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Coast Care’s message for beachgoers about sand dunes

Beachgoers are being asked to be aware of the coast's fragile ecosystems.

Posted on January 17, 2024

An organisation dedicated to sand dune restoration and preservation has a message for beachgoers this summer.

“We work hard with locals year-round to protect and restore our dunes, so with summer welcoming more people to the beach, we’re asking everyone to please be aware of these fragile ecosystems while enjoying our coast,” says Russell Knutson, Coast Care regional co-ordinator.

Coast Care has been operating since 1994 and is run in close partnership with local communities, schools and authorities to restore and protect the sand dunes along Bay of Plenty beaches.

Knutson’s sentiment was echoed in the results of Coast Care’s newly released 2023 Beach User Survey. With more than 600 responses from people across the region, the survey results highlight the importance of community involvement in maintaining the health and vitality of the coastal environment.

It also shows a shift in community priorities and values since the last survey was carried out in 2014, with some key themes emerging that will inform the future direction of Coast Care.

“The sandy dunes that span 156km along the Bay of Plenty coastline are not just a gateway for summer activities, they are a living, breathing ecosystem that supports diverse native species, provides recreational space for families, and acts as a natural barrier against coastal hazards. These coastal areas play an important part in our community’s wellbeing,” Knutson says.

“Natural beauty and wildlife has risen to the top of the values cherished by beach users. It’s a clear signal that our community places a premium on sustainable conservation efforts.”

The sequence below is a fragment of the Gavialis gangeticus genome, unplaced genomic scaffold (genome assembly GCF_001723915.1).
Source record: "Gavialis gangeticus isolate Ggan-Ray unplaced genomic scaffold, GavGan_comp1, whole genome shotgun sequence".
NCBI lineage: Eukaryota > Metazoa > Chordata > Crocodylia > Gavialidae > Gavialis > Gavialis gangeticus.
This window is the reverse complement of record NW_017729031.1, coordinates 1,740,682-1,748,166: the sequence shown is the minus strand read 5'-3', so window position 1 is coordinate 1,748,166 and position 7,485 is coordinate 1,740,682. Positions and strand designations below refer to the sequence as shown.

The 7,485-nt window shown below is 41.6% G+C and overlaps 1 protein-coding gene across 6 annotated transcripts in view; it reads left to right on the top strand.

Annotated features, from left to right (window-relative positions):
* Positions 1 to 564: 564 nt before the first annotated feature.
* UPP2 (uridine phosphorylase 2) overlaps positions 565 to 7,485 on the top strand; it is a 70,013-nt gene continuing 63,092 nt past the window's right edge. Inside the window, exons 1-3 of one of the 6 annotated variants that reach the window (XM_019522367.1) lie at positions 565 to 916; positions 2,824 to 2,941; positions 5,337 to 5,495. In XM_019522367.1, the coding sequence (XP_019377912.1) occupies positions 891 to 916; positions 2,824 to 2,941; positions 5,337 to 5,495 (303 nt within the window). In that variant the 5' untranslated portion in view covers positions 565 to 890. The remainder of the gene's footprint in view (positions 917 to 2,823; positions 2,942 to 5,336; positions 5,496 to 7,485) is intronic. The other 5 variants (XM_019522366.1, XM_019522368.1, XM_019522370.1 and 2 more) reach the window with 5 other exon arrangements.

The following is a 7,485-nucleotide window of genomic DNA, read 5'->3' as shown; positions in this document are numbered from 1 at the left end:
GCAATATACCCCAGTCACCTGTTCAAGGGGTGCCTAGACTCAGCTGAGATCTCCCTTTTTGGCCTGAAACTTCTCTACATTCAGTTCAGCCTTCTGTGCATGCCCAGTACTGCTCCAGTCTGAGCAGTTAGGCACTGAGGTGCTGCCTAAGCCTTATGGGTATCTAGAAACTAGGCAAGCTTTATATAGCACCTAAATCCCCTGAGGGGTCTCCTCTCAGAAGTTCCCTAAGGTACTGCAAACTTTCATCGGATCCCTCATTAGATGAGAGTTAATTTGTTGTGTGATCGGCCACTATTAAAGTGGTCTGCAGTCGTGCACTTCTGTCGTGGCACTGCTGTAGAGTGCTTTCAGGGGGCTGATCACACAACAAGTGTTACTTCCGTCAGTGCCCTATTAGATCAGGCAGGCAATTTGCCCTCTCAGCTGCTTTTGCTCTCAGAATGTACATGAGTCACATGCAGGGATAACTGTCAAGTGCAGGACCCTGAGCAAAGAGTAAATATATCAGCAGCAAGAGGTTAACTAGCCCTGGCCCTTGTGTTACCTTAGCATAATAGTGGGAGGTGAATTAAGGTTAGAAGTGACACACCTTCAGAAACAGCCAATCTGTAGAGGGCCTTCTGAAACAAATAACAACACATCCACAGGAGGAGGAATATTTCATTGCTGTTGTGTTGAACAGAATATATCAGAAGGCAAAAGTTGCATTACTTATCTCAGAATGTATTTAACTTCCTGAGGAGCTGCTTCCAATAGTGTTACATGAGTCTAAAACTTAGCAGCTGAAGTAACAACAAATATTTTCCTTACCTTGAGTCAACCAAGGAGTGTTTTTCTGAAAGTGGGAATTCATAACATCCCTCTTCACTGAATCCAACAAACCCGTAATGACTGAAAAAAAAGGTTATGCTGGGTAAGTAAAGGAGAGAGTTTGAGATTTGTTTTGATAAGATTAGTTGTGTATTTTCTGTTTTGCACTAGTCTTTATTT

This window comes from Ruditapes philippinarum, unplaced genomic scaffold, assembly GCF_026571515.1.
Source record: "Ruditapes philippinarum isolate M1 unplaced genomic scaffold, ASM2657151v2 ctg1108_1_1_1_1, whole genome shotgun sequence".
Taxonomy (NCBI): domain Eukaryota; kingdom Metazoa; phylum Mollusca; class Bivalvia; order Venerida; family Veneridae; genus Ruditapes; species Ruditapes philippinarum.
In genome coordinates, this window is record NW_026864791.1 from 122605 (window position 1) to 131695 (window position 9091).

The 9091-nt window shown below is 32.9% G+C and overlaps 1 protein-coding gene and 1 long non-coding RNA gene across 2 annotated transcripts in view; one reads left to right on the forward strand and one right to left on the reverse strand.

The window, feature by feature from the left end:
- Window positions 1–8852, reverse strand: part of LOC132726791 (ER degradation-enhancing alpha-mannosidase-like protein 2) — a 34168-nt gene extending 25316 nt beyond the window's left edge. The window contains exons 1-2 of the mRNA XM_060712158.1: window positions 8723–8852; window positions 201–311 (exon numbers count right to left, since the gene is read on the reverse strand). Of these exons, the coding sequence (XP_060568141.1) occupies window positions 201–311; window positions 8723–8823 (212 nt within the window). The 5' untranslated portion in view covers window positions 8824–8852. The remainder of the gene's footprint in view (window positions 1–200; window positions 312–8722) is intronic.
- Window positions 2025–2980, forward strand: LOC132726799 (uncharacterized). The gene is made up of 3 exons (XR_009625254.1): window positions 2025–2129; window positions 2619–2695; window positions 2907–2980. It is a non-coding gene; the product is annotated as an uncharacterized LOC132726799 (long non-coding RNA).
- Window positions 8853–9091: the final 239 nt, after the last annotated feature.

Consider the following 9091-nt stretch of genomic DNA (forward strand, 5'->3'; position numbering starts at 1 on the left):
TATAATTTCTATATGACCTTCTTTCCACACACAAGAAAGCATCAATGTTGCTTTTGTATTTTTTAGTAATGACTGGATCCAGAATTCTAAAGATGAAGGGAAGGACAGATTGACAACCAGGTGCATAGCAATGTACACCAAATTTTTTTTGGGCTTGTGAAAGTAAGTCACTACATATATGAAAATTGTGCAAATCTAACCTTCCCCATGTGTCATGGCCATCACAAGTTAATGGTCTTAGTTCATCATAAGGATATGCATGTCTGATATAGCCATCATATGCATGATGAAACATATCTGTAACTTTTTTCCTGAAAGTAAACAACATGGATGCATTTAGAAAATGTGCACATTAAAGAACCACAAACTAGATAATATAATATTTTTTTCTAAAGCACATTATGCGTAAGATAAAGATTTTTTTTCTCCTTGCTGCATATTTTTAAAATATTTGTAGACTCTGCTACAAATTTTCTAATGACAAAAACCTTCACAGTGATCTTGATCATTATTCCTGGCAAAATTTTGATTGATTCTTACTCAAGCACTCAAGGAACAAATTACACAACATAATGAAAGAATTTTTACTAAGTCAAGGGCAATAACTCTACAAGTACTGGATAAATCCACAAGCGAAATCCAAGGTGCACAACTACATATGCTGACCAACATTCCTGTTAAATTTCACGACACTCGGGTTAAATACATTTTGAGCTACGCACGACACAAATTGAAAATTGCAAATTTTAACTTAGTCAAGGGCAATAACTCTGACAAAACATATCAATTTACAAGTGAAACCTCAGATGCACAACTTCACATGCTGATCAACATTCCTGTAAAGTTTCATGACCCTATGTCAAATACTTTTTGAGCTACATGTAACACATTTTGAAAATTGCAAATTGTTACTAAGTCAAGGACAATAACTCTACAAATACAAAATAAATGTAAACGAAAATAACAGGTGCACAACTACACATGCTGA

Most respondents favour environmentally friendly methods for coastal preservation, with dune planting emerging as a top choice.

“It’s encouraging to see our community embrace these sustainable initiatives to ensure the longevity of our beaches, dunes, and coastal property. It’s also another reason to take care of our dunes over the busiest season. Feet and vehicles destroy dunes, all the more reason to stick to the official accessways.”

The survey results show there is support for restrictions on vehicle access and a call for councils to enforce rules to support safer beaches for families and children.

“As we enjoy the sun and surf, it’s essential to be mindful of our human impacts. The beach is a shared place. Everyone can do their part this summer to keep our coastal systems protected, dunes preserved and ultimately enjoyed safely by all.”

Coast Care Bay of Plenty is run in partnership with all four coastal district and city councils (Western Bay of Plenty, Tauranga, Ōpōtiki and Whakatāne) and the Department of Conservation.


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